(I read the Nature paper - most of it looks at saccharin since that had the strongest response, but all three artificial sweeteners caused marked glucose intolerance.)
If you go through the graphs and results, what emerges is that only the sweetener saccharin has that altering effect on the gut bacteria. I cannot find among the results any claim that the other NAS that were studied (sucralose and aspartame) have the effect.
The thing is that saccharin is not widely used any more. If saccharin is found to be harmful, that is nice to know, but not highly relevant.
As someone who has consumed significantly more than that for a very long time, my question would be, did their gut flora reconstitute itself after they stopped using the sweetener? And if not, how could you go about repopulating your microbiome short of a stool sample?
Those packets to me are sweet. I alternate between honey and half a packet in my tea.
Gut Flora do come back (eg after taking antibiotics which cuts them down). They're crowded in there, so the ratio of them is important. Everyone has different ratio and there is no easy way to measure and control that.
So basically, I have no trouble believing that artificial sweeteners can have many of the same long-term health effects as excessive consumption of real sugar, since they're already known to have many of the same short-term effects, including effects on insulin regulation.
I imagine even with increased glucose intolerance, you're still better off choosing Diet?
And the point where you've reduced your choices to regular soda vs. diet soda, you've already failed.
Sometimes people want to eat and drink things because they taste good. There's nothing wrong with that, and we should be supportive of making marginal improvements rather than dismissing anything other than radical change.
Put another way, if you want to avoid sugar (which is much less healthy than aspartame), besides water, there's tea, coffee, flavoring mixes like Crystal Light, and various prepared sugar free soft drinks. Many prefer variety over water. There's little scientific basis to believe drinking any of these things are bad. Drinking a mix of these is quite a bit healthier for an adult than chugging juice or sugared drinks - unless you're explicilty trying to carb-load. Milk is a healthy alternative but debatable due to its effects on some.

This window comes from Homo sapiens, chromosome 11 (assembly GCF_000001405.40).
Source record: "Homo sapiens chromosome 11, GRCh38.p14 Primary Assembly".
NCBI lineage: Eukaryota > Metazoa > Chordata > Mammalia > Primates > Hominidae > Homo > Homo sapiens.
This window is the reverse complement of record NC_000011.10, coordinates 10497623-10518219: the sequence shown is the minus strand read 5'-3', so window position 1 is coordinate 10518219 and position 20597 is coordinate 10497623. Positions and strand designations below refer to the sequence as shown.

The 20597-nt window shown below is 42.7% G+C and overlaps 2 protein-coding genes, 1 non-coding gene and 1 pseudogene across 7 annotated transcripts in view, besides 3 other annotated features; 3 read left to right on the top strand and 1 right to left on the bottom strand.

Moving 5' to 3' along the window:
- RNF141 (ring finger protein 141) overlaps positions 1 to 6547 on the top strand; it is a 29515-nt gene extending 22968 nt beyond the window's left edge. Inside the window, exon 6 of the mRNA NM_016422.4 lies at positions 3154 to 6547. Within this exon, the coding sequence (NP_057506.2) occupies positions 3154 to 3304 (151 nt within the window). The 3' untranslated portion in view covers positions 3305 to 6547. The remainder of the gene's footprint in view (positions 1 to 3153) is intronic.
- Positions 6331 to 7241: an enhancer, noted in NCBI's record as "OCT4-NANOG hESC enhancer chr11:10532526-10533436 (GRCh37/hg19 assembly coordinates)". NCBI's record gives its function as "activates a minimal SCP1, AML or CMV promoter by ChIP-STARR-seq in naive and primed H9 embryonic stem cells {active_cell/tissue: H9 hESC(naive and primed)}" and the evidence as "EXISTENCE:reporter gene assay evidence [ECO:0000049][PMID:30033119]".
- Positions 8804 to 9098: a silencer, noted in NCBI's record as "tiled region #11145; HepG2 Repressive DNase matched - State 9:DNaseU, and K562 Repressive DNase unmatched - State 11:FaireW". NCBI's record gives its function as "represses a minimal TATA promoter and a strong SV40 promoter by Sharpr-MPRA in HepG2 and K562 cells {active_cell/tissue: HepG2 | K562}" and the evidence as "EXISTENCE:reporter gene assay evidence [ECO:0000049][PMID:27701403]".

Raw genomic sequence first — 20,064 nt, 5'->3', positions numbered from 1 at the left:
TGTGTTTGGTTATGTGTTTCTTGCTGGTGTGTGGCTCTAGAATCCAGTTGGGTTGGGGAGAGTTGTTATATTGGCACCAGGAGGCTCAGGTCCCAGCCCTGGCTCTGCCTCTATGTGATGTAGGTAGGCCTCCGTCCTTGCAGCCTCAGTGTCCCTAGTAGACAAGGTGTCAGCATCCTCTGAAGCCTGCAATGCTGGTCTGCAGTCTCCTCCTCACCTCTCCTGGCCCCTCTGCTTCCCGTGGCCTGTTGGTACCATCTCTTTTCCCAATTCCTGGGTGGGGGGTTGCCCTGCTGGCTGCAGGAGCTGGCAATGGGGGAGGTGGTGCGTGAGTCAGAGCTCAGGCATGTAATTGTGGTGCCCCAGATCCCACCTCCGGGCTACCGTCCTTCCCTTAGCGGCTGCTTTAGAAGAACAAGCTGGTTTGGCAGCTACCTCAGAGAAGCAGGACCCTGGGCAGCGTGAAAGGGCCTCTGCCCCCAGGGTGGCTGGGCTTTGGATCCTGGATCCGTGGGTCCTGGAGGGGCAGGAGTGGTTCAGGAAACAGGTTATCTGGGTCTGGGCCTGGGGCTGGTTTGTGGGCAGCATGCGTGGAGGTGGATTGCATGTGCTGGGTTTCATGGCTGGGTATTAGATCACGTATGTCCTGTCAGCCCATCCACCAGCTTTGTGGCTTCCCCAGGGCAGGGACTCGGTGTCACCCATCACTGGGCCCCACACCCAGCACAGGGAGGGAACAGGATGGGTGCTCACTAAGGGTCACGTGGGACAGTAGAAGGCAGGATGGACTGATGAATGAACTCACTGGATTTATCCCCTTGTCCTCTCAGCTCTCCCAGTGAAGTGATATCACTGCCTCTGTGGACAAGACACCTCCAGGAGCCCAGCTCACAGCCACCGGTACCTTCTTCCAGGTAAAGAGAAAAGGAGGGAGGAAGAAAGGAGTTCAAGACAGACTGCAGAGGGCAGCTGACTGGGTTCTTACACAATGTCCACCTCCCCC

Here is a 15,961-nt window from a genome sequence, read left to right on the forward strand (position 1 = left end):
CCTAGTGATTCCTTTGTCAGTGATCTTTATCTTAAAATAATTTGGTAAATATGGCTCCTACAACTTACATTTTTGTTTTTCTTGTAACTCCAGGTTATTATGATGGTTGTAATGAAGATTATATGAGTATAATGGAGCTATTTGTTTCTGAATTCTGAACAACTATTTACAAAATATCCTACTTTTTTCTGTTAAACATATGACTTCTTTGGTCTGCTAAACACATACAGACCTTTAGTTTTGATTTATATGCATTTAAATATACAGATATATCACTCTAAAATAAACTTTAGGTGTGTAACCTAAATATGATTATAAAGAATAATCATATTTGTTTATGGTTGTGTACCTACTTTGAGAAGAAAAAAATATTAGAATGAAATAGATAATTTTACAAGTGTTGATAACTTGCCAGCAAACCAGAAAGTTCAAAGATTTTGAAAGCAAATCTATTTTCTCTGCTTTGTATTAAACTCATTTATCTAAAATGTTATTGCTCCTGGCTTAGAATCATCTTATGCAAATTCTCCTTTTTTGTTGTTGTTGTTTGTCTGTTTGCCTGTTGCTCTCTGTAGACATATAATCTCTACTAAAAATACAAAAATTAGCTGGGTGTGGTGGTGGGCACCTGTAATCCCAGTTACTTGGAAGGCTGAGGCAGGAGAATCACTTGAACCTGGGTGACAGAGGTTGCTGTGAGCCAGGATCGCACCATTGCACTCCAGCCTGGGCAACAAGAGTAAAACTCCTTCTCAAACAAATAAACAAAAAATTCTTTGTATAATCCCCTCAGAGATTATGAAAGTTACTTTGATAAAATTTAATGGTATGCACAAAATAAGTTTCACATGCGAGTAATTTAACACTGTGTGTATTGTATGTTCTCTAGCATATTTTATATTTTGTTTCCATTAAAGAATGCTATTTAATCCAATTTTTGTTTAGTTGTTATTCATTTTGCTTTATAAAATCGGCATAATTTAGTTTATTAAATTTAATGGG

Sugar, in liquid form, on the other hand - not so much.
Had you mentioned a good lager, you'd have a contender, but there's another slew of health issues there.
In the end, living is slowly killing me. Let's just focus on the slow part and not fret about small risks.
I'd of course like to see them all studied in this manner.
One criticism however would be that the dose of artificial sweetener tested was atypically high.
It'll be neat to see further research into the cause of variable responses of the subjects to the artificial sweeteners.
I also don't like those studies where the human equivalent dose is like 50 pounds of sweetener a day, or something silly. This one isn't so bad.
I'm seeing that the FDA recommended maximum dose for aspartame is 50mg/kg/day. Assuming a 70kg Standard Man, that's 3.5g/day of aspartame. Diet Coke has 125mg per 12oz. can, so that would be 28 cans/day. Each packet should be around 35mg aspartame, so 100 packets/day (the amount of aspartame per packet was hard to find, and the approx. was from an American Cancer Society article).
Agreed that 9–12 packets doesn't sound like much, but I think we're talking way more than that.
People like sweet. Let's make sweet safe.
1 - Is there such thing as a "sweet base"? Our tongues perceive sweeteners as sweet (duh) but it seems it mimics sugar in a way for bacteria as well.
2 - From the article "Wiping out the rodents' gut bacteria using antibiotics abolished all the effects of glucose intolerance in the mice. In other words, no bacteria, no problem regulating glucose levels."
Soooo... Bacteria affects absorption of glucose? They consume it? They change the intestinal PH? Or something else?
I appreciate that you posted a comment instead of just downoting. The fucking ignorant downvoting prick squad is a key reason that I mostly gave up commenting here.
I think I first saw it referenced on an old edition of 'The Complete Guide to Sports Nutrition' by Anita Bean
I'm aware of no RCT or even epidemiological research to suggest that NAS causally mediates insulin response.
Anyone know if they go into these into the paper? Really want to know what else is in the paper; I chew way too much sugar-free gum.
At first I thought, yeah, this will never be a problem for me, then I realized the only thing I do consume with artificial sweeteners is gum. I do hope the doses are low enough not to be a problem, but I want to know!
You can find a healthy and fit person and get them to give you some of their gut flora and then eat it. That could probably work. It also might make you sick (I imagine) and it's terribly disgusting: "On a scale from swallowed to poo, how do you want my eaten food?"
So, takeaway from this ramble, do what your body responds well to, and keep to generally "good patterns" of hygene and balanced diet. Anecdotally, and from many practicing physicians, this tends to work out "ok" in the long run.
I've followed some of its advice and have been very happy with it.